Essentially, a VNA is tooled for data migration (a “backend” system) and a PACS facilitates data capturing, arranging, archiving, and sharing of medical image files (the “front-end”). Where PACS is intended to enhance workflow with attention to storage and retrieval, VNAs are geared towards long-term backup and archiving, sans vendor proprietary constraints.
To provide a comprehensive understanding of this topic, this article will review the definitions for PACS and VNA each, followed by an examination of a comparative analysis of the differences between these two medical imaging solutions:
What is a PACS?
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What is a VNA?
A Vendor Neutral Archive (VNA) is a technology used predominantly in medical imaging that stores medical image files and clinically relevant information in a standard format via a standard interface, allowing authorized healthcare practitioners vendor-neutral access regardless of the proprietary image-generating system employed.
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The Differences between PACS and VNAs
Necessitating the use of VNAs is a combination of the limitations of PACS systems as well as the rising demand for a mechanism to view unstructured data expediently across an interconnected delivery network. For organizations undertaking enterprise imaging, it is good practice to consider these key differences between PACS and VNA systems:
Provided below is a snapshot of the features PACS and VNAs each offer:
GUIDE FOR PACS
GUIDE FOR VNA
Basic features include:
Though may be varied across vendors, common features include:
• Web accessibility
• Interface designed for optimal intuitive user experience
• Modification of patient, study, and image data
• Accidental data deletion recovery
• Query and retrieval
• Login and security management for IT
• Storage capacity
• External data support (e.g., DICOM, non-DICOM hardware and universal viewers, etc.)
• DICOM compatibility and file processing
• Vendor-neutral storage
• Digitization and CD burning options
• Dual-site configuration for protection against failures occurring in one system (e.g., between two data centers)
Advanced features include:
• RIS/EMR integration
• Dictation, transcription, and voice recognition
• Study lifecycle management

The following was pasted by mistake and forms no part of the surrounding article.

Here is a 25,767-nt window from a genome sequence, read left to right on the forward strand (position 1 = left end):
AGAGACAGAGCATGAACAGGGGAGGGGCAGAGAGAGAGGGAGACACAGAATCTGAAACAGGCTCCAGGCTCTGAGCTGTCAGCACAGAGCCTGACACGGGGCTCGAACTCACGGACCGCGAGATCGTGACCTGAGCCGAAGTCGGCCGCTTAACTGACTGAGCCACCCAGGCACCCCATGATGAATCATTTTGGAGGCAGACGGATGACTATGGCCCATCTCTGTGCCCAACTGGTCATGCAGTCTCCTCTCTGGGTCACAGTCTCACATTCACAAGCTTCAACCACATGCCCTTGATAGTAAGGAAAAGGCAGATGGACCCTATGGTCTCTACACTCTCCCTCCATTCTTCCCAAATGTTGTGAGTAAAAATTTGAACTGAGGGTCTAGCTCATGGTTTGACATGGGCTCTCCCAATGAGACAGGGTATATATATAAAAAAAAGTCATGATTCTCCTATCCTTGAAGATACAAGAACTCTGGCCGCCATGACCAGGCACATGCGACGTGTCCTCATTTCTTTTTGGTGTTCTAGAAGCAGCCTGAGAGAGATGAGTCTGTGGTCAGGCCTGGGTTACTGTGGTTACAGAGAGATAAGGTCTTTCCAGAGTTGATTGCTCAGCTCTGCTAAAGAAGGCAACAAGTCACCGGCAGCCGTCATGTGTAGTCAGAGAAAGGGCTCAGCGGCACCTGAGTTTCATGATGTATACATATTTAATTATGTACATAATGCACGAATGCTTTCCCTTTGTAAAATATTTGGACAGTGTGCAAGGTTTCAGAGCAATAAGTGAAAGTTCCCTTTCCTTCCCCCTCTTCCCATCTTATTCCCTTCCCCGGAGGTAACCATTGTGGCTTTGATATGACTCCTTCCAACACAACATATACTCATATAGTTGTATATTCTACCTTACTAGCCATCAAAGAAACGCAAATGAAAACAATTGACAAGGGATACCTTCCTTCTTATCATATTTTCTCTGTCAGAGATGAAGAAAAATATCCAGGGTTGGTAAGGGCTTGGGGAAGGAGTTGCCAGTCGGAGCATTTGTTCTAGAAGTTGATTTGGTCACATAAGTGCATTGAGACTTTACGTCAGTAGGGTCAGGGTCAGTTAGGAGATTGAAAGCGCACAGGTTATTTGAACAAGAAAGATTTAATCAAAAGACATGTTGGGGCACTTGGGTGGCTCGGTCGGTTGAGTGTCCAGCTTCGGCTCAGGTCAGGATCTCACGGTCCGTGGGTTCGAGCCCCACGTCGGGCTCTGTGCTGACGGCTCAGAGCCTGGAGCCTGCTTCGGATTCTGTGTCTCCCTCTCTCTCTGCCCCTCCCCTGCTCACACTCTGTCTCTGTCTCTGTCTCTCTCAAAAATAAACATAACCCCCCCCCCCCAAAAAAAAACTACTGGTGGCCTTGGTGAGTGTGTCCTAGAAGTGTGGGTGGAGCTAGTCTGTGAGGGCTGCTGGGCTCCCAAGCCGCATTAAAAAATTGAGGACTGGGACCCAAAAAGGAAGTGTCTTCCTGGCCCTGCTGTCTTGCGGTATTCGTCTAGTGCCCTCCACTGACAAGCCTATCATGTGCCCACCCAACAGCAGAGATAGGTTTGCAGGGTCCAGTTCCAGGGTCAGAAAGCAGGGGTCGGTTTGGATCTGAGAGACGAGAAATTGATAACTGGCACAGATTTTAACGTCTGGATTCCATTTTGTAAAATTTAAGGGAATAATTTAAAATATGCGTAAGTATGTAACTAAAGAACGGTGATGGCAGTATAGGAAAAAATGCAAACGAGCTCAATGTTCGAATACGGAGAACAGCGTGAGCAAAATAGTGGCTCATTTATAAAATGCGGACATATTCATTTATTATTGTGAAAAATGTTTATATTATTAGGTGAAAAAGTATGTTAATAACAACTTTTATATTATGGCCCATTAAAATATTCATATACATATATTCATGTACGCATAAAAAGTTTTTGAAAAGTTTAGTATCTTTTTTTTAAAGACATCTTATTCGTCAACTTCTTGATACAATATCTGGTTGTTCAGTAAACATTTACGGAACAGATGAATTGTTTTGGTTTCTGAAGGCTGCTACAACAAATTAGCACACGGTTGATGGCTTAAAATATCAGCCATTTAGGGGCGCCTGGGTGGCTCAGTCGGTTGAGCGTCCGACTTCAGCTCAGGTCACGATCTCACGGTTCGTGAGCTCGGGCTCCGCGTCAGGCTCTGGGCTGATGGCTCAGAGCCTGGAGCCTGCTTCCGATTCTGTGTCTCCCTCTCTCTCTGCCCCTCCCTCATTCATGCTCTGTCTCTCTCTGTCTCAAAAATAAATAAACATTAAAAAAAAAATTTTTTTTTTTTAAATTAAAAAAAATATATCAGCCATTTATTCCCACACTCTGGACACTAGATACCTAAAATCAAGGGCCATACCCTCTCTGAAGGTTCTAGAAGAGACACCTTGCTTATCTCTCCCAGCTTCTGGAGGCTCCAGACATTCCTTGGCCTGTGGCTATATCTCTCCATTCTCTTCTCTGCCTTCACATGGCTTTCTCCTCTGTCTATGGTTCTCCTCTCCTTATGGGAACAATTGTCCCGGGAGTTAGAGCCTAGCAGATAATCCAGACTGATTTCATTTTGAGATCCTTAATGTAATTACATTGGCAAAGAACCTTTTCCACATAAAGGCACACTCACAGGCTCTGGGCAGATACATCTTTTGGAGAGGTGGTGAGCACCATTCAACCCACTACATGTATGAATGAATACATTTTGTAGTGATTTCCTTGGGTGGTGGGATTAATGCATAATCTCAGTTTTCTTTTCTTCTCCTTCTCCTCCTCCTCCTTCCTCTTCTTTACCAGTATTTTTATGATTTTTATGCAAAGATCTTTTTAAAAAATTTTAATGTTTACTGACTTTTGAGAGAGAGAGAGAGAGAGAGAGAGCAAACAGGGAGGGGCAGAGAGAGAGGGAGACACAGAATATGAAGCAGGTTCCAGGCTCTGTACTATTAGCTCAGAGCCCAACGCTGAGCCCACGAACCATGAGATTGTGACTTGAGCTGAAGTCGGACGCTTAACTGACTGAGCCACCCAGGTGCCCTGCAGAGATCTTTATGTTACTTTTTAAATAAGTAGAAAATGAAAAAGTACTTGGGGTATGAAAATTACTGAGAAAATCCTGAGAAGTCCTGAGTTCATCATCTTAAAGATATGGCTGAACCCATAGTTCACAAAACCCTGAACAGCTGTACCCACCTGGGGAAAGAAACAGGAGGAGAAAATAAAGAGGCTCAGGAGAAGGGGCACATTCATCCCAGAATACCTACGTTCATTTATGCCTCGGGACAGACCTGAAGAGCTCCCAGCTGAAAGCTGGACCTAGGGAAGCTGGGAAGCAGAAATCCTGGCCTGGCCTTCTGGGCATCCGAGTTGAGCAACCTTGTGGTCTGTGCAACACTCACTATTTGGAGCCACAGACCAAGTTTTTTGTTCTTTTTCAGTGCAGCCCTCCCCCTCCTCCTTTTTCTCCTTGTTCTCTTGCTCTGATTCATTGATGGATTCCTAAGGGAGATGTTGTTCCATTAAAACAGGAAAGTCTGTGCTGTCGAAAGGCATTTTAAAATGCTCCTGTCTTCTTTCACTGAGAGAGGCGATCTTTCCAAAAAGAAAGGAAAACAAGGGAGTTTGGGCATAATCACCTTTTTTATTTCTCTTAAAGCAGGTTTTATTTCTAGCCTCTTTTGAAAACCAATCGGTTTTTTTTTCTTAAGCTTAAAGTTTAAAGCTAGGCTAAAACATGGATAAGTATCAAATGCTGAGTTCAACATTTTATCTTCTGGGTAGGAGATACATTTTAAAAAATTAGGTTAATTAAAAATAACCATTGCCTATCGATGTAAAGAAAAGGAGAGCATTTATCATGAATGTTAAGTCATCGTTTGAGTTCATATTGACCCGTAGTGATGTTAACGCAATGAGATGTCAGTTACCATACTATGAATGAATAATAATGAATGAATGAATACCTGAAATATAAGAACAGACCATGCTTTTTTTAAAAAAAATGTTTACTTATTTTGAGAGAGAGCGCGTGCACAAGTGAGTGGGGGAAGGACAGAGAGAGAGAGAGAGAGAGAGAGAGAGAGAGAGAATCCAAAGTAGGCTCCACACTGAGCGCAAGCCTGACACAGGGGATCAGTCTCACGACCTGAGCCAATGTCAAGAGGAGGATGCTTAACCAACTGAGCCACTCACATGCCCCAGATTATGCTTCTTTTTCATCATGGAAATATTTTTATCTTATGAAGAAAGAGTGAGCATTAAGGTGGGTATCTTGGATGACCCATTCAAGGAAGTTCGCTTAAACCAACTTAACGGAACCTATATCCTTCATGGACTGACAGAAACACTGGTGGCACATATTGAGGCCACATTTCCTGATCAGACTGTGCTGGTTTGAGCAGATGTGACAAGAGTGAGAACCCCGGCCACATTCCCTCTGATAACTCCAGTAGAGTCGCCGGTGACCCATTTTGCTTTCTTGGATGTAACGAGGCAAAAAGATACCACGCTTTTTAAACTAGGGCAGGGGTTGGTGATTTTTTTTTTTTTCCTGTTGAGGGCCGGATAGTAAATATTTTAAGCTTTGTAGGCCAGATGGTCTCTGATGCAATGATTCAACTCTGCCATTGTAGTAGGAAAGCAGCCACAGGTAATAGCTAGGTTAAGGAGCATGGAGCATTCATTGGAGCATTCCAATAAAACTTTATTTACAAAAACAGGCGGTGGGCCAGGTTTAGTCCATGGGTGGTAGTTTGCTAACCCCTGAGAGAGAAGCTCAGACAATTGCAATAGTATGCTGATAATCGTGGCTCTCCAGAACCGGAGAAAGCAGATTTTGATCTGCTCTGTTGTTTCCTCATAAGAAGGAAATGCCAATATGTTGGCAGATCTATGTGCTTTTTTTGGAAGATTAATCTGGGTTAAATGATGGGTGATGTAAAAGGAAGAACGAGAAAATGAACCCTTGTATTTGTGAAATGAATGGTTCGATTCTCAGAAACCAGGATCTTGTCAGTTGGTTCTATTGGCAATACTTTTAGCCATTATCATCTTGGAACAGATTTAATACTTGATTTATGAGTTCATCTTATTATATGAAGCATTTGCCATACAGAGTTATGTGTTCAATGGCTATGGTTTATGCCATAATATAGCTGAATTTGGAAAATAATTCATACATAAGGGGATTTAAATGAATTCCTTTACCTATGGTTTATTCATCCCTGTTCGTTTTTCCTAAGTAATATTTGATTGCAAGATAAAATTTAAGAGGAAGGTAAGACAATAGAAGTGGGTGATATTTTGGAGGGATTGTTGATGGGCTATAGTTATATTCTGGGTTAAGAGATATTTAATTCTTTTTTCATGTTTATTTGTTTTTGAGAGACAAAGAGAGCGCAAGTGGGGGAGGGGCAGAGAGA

• Auto-routing for DICOM
• Image viewing and sharing
While both PACS and VNA solutions are used prolifically among healthcare providers, each can address the specific needs of various user environments. Enterprise-scale organizations and hospitals can leverage the VNA’s innate interoperability to seamlessly interconnect with and exchange data between multiple departments and their existing PACS systems.
On the other hand, smaller medical imaging facilities (such as x-ray clinics) that do not operate with different departments can ordinarily be sufficiently serviced by a PACS.
Capabilities and Limitations
To help understand more deeply the differences between what a PACS and VNA may offer in terms of their capabilities and limitations, we’ve included a snapshot comparison outlining key points for each:
The main function of PACS is to store medical images and data and make them available for end-users.
By definition, it is a medical archiving system that stores and makes medical images and data available for end-users while following industry-accepted standards and formats.
PACS is required for the display and manipulation of SOP class/DICOM objects.
VNA can store all SOP classes/DICOM objects as well as display and manipulate these by way of preserving standard formats.
In general, there are “blind spots” regarding interoperability in PACS systems.
VNA enable consistent file readability despite organizations switching vendors. Additionally, they facilitate agile data sharing in organizations utilizing multiple PACS systems.
PACS can store radiology SOP Classes.
Enterprise VNA’s can store all department’s SOP Classes. Also, there are radiology VNAs.
Data migration tends to be more difficult for PACS systems.
VNAs are optimized and designed for data migration.
Single point of integration is an issue for PACS systems.